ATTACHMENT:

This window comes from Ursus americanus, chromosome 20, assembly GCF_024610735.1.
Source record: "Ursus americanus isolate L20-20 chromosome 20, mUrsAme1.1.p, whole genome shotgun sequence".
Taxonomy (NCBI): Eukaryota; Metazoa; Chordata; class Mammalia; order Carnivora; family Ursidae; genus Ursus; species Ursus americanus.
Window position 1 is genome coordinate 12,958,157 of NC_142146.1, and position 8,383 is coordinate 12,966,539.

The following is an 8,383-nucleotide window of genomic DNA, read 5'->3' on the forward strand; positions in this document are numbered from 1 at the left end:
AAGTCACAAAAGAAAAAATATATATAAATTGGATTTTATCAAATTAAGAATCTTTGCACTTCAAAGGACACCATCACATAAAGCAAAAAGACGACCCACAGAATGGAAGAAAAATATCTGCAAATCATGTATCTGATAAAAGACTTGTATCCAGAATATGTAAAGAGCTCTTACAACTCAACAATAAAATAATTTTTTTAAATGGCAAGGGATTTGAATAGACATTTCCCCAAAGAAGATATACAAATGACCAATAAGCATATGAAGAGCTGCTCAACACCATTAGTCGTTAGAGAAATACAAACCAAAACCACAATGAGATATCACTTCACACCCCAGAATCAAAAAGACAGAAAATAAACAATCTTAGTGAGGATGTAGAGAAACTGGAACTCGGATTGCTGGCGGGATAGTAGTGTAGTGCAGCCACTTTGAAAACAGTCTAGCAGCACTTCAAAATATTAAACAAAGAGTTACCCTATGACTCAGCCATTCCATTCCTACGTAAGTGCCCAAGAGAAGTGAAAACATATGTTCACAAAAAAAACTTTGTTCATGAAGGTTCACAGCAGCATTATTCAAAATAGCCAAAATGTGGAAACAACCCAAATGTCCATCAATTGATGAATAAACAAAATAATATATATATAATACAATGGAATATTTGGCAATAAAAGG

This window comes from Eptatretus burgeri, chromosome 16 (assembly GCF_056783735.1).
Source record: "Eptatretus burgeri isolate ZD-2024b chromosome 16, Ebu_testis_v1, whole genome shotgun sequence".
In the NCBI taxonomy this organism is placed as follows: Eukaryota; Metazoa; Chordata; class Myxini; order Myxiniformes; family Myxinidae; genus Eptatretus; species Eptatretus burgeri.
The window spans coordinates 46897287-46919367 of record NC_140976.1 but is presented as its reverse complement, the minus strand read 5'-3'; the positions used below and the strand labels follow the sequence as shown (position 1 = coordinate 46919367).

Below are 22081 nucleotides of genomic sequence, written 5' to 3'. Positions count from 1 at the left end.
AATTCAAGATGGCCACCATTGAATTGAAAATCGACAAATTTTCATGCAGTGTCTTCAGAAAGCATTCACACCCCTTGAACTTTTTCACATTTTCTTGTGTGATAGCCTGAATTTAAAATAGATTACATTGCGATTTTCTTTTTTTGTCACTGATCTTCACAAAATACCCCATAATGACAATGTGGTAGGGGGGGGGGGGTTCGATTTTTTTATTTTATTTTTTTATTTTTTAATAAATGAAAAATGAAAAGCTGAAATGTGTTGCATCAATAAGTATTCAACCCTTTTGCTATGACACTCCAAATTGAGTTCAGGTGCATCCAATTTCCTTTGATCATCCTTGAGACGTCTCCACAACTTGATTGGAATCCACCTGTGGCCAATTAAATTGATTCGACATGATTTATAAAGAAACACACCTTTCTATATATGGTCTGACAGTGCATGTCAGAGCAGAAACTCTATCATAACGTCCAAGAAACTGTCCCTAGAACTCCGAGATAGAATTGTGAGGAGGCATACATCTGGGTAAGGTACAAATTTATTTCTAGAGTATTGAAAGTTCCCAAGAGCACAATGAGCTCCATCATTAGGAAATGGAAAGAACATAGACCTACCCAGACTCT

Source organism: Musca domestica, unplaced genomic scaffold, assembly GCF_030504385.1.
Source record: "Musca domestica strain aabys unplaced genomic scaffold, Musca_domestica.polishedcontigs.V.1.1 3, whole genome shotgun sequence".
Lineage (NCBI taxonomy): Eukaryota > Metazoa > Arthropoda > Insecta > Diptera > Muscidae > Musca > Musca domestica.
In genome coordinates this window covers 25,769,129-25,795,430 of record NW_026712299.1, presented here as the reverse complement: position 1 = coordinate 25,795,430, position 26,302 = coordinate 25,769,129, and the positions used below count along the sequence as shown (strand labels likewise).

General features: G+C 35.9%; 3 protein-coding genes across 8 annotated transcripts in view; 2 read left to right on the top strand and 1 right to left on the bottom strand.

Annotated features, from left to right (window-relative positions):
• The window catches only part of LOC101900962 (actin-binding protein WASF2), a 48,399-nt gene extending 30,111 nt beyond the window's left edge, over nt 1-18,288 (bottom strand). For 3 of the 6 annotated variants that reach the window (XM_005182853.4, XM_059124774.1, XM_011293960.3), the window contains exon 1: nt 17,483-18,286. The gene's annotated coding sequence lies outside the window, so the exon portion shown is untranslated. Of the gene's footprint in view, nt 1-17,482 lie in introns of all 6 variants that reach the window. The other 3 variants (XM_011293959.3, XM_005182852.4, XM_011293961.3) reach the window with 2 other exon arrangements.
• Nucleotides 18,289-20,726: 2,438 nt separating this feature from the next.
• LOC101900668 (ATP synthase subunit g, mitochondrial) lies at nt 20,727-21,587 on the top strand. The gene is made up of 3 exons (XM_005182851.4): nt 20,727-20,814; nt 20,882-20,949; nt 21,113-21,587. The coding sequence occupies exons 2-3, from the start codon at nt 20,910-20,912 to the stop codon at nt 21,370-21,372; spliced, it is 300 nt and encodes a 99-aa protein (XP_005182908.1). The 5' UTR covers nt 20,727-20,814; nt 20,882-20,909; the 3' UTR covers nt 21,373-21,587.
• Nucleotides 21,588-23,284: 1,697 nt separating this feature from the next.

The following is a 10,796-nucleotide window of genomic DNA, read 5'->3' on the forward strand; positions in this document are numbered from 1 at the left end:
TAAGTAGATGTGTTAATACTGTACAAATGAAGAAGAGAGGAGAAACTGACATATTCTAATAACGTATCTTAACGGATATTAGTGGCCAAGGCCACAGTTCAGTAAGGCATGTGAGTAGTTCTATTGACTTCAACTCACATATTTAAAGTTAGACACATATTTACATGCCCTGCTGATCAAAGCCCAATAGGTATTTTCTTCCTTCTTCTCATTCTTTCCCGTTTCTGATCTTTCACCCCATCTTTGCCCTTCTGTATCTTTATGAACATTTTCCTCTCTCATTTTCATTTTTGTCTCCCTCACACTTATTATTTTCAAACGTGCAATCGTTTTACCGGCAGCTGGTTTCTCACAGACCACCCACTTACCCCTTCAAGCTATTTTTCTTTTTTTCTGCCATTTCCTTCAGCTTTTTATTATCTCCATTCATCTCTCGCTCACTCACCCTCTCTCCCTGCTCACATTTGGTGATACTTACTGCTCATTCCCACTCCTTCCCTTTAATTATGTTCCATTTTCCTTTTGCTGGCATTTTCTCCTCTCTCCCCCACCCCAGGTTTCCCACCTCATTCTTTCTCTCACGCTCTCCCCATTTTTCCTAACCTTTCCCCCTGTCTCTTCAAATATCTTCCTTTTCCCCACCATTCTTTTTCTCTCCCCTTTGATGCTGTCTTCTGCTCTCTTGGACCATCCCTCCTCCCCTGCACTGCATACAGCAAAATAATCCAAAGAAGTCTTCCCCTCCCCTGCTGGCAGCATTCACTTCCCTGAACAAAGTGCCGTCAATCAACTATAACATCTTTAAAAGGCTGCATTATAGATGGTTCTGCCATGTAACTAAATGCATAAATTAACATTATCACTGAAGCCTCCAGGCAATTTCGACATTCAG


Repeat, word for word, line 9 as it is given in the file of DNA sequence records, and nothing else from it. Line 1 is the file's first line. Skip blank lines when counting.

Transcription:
In the NCBI taxonomy this organism is placed as follows: Eukaryota; Metazoa; Chordata; class Myxini; order Myxiniformes; family Myxinidae; genus Eptatretus; species Eptatretus burgeri.